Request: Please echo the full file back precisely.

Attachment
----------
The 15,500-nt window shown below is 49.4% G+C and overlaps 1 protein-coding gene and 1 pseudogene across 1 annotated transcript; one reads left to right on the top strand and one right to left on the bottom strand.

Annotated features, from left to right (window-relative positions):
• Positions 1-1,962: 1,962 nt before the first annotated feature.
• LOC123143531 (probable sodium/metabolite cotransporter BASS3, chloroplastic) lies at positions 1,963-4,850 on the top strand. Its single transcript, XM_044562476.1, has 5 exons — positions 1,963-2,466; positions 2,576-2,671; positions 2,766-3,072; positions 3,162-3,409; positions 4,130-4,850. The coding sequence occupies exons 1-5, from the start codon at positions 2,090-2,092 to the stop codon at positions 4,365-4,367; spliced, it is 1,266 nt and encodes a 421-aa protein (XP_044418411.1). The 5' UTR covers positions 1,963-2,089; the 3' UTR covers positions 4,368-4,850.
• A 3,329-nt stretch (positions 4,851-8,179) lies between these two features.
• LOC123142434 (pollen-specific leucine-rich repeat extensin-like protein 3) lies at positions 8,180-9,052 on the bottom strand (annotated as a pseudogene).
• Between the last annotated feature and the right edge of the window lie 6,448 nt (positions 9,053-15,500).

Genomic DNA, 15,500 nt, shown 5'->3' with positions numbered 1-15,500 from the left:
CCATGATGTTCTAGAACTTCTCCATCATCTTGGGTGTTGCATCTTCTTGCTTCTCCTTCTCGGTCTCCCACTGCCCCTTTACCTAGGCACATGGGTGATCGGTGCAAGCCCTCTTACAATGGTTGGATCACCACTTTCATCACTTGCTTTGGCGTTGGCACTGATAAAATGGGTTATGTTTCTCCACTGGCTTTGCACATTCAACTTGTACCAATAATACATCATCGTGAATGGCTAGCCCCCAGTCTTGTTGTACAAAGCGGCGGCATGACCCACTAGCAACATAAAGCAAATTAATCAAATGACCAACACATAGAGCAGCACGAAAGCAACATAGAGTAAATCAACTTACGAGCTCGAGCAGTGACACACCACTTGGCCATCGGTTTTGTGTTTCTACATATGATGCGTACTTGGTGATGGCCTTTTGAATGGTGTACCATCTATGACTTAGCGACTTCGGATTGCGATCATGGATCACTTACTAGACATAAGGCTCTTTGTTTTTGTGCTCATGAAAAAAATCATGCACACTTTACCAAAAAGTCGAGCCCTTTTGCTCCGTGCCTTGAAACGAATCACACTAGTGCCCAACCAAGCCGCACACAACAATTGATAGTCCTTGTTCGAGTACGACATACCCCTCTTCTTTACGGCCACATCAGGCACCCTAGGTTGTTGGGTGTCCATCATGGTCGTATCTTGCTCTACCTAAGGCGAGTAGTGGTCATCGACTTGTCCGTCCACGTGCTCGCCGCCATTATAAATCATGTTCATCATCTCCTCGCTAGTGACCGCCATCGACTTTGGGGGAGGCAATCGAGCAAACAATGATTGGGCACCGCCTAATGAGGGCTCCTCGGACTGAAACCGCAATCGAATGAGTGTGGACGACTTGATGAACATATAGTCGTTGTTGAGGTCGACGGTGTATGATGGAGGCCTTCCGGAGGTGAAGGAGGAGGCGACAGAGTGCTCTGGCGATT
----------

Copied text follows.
The 15,500-nt window shown below is 49.4% G+C and overlaps 1 protein-coding gene and 1 pseudogene across 1 annotated transcript; one reads left to right on the top strand and one right to left on the bottom strand.

Annotated features, from left to right (window-relative positions):
• Positions 1-1,962: 1,962 nt before the first annotated feature.
• LOC123143531 (probable sodium/metabolite cotransporter BASS3, chloroplastic) lies at positions 1,963-4,850 on the top strand. Its single transcript, XM_044562476.1, has 5 exons — positions 1,963-2,466; positions 2,576-2,671; positions 2,766-3,072; positions 3,162-3,409; positions 4,130-4,850. The coding sequence occupies exons 1-5, from the start codon at positions 2,090-2,092 to the stop codon at positions 4,365-4,367; spliced, it is 1,266 nt and encodes a 421-aa protein (XP_044418411.1). The 5' UTR covers positions 1,963-2,089; the 3' UTR covers positions 4,368-4,850.
• A 3,329-nt stretch (positions 4,851-8,179) lies between these two features.
• LOC123142434 (pollen-specific leucine-rich repeat extensin-like protein 3) lies at positions 8,180-9,052 on the bottom strand (annotated as a pseudogene).
• Between the last annotated feature and the right edge of the window lie 6,448 nt (positions 9,053-15,500).

Genomic DNA, 15,500 nt, shown 5'->3' with positions numbered 1-15,500 from the left:
CCATGATGTTCTAGAACTTCTCCATCATCTTGGGTGTTGCATCTTCTTGCTTCTCCTTCTCGGTCTCCCACTGCCCCTTTACCTAGGCACATGGGTGATCGGTGCAAGCCCTCTTACAATGGTTGGATCACCACTTTCATCACTTGCTTTGGCGTTGGCACTGATAAAATGGGTTATGTTTCTCCACTGGCTTTGCACATTCAACTTGTACCAATAATACATCATCGTGAATGGCTAGCCCCCAGTCTTGTTGTACAAAGCGGCGGCATGACCCACTAGCAACATAAAGCAAATTAATCAAATGACCAACACATAGAGCAGCACGAAAGCAACATAGAGTAAATCAACTTACGAGCTCGAGCAGTGACACACCACTTGGCCATCGGTTTTGTGTTTCTACATATGATGCGTACTTGGTGATGGCCTTTTGAATGGTGTACCATCTATGACTTAGCGACTTCGGATTGCGATCATGGATCACTTACTAGACATAAGGCTCTTTGTTTTTGTGCTCATGAAAAAAATCATGCACACTTTACCAAAAAGTCGAGCCCTTTTGCTCCGTGCCTTGAAACGAATCACACTAGTGCCCAACCAAGCCGCACACAACAATTGATAGTCCTTGTTCGAGTACGACATACCCCTCTTCTTTACGGCCACATCAGGCACCCTAGGTTGTTGGGTGTCCATCATGGTCGTATCTTGCTCTACCTAAGGCGAGTAGTGGTCATCGACTTGTCCGTCCACGTGCTCGCCGCCATTATAAATCATGTTCATCATCTCCTCGCTAGTGACCGCCATCGACTTTGGGGGAGGCAATCGAGCAAACAATGATTGGGCACCGCCTAATGAGGGCTCCTCGGACTGAAACCGCAATCGAATGAGTGTGGACGACTTGATGAACATATAGTCGTTGTTGAGGTCGACGGTGTATGATGGAGGCCTTCCGGAGGTGAAGGAGGAGGCGACAGAGTGCTCTGGCGATT